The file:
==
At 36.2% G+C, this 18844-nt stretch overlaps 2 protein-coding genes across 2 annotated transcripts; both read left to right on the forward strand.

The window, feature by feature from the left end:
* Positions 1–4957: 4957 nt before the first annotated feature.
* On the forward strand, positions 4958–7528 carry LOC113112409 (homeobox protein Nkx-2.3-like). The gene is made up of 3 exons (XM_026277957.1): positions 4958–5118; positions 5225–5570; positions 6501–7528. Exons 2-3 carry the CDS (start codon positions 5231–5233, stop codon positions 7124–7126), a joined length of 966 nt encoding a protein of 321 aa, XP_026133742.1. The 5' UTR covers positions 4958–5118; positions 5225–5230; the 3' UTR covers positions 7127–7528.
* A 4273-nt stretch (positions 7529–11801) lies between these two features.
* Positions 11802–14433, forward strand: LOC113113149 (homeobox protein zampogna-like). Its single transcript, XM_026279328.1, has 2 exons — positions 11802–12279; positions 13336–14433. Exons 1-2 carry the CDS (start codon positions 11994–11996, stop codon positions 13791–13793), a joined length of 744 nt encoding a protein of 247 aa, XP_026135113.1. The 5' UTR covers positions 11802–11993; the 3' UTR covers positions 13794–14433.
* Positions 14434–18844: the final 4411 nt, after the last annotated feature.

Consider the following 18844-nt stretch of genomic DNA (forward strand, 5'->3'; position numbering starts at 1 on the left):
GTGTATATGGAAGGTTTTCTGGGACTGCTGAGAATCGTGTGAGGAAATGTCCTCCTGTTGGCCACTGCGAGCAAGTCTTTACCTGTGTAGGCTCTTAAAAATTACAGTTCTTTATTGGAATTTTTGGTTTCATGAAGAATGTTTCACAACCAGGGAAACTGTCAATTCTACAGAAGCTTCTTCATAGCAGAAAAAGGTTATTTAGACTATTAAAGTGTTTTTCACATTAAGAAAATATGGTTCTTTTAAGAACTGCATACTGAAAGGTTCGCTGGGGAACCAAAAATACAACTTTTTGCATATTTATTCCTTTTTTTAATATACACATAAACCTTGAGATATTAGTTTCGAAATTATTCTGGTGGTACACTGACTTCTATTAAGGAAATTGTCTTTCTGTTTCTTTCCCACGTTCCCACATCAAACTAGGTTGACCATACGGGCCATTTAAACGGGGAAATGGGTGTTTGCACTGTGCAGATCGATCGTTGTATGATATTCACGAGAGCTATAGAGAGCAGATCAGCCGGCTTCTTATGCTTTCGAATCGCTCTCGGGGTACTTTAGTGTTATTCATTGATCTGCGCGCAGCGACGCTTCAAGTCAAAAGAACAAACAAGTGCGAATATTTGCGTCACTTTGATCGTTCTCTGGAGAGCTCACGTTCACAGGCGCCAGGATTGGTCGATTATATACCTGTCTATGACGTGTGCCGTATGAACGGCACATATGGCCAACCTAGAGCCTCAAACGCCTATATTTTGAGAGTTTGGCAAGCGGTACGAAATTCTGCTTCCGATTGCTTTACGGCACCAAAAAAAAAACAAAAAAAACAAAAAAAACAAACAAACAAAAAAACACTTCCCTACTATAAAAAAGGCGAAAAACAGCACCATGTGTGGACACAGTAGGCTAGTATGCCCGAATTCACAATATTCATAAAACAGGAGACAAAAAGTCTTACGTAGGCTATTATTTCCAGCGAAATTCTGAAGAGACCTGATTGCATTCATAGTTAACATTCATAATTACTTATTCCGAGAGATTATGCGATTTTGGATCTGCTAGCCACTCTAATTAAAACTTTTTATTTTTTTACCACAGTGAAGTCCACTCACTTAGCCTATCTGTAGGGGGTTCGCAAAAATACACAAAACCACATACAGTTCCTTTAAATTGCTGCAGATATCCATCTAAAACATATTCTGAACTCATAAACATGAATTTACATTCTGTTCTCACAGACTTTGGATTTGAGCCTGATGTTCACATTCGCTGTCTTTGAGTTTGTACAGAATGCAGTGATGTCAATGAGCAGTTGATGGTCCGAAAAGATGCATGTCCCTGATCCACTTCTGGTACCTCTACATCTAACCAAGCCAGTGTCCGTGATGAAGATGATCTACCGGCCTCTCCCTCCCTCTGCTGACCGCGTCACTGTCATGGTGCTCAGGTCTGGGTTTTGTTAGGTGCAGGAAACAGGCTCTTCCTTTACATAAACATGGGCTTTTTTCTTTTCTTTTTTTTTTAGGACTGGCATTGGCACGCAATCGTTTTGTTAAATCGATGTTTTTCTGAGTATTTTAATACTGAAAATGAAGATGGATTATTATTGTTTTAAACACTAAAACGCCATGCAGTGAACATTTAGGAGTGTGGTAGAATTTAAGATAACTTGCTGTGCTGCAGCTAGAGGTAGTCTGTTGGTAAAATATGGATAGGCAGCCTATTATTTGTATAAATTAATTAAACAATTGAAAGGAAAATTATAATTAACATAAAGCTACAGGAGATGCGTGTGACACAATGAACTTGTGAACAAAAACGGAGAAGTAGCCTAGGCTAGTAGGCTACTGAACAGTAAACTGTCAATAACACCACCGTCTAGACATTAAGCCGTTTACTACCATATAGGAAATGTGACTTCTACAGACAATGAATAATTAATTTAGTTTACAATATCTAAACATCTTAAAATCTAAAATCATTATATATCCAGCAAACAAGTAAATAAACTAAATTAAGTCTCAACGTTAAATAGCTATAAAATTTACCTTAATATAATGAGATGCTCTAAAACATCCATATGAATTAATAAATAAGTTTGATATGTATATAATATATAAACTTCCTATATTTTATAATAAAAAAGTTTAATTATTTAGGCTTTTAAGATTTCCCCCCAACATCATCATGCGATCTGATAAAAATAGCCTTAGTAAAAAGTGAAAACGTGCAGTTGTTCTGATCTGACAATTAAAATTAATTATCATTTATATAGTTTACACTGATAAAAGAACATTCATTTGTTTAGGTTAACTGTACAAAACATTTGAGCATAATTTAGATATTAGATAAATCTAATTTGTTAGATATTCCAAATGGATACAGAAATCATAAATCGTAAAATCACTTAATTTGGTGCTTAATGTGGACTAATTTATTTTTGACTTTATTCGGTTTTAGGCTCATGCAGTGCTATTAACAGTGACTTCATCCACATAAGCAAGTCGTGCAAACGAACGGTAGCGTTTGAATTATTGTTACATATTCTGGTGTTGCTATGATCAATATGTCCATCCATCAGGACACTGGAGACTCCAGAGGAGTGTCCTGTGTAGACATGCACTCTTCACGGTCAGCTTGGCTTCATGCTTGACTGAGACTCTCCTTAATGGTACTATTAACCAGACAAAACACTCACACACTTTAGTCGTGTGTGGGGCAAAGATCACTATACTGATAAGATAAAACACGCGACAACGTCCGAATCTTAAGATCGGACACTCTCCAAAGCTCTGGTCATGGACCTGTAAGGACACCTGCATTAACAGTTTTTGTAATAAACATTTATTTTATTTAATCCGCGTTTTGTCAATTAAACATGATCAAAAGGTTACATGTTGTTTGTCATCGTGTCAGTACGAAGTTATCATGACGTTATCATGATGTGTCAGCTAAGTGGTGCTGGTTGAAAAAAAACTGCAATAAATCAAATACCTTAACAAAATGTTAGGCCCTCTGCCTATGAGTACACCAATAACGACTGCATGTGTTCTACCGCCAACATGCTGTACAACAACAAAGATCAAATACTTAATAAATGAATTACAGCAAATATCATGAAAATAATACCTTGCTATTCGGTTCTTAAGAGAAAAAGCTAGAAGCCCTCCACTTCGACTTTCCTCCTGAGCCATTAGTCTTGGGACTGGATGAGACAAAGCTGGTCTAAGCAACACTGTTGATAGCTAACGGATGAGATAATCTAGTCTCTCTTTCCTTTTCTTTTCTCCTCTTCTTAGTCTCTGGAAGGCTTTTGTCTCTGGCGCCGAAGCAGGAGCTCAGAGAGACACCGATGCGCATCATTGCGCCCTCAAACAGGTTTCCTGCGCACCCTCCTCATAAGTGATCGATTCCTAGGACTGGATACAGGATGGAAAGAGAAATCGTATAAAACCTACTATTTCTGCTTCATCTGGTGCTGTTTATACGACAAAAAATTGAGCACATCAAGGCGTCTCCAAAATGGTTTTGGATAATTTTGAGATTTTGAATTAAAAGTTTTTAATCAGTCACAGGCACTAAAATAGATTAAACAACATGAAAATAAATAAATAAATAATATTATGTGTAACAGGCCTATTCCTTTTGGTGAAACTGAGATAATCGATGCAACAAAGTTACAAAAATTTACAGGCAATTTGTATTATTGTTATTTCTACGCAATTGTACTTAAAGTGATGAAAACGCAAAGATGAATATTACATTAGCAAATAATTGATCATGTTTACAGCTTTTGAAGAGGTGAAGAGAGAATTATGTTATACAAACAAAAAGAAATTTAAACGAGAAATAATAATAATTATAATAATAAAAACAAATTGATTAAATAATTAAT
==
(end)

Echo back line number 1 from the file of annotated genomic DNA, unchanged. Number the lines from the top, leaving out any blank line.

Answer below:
At 36.2% G+C, this 18844-nt stretch overlaps 2 protein-coding genes across 2 annotated transcripts; both read left to right on the forward strand.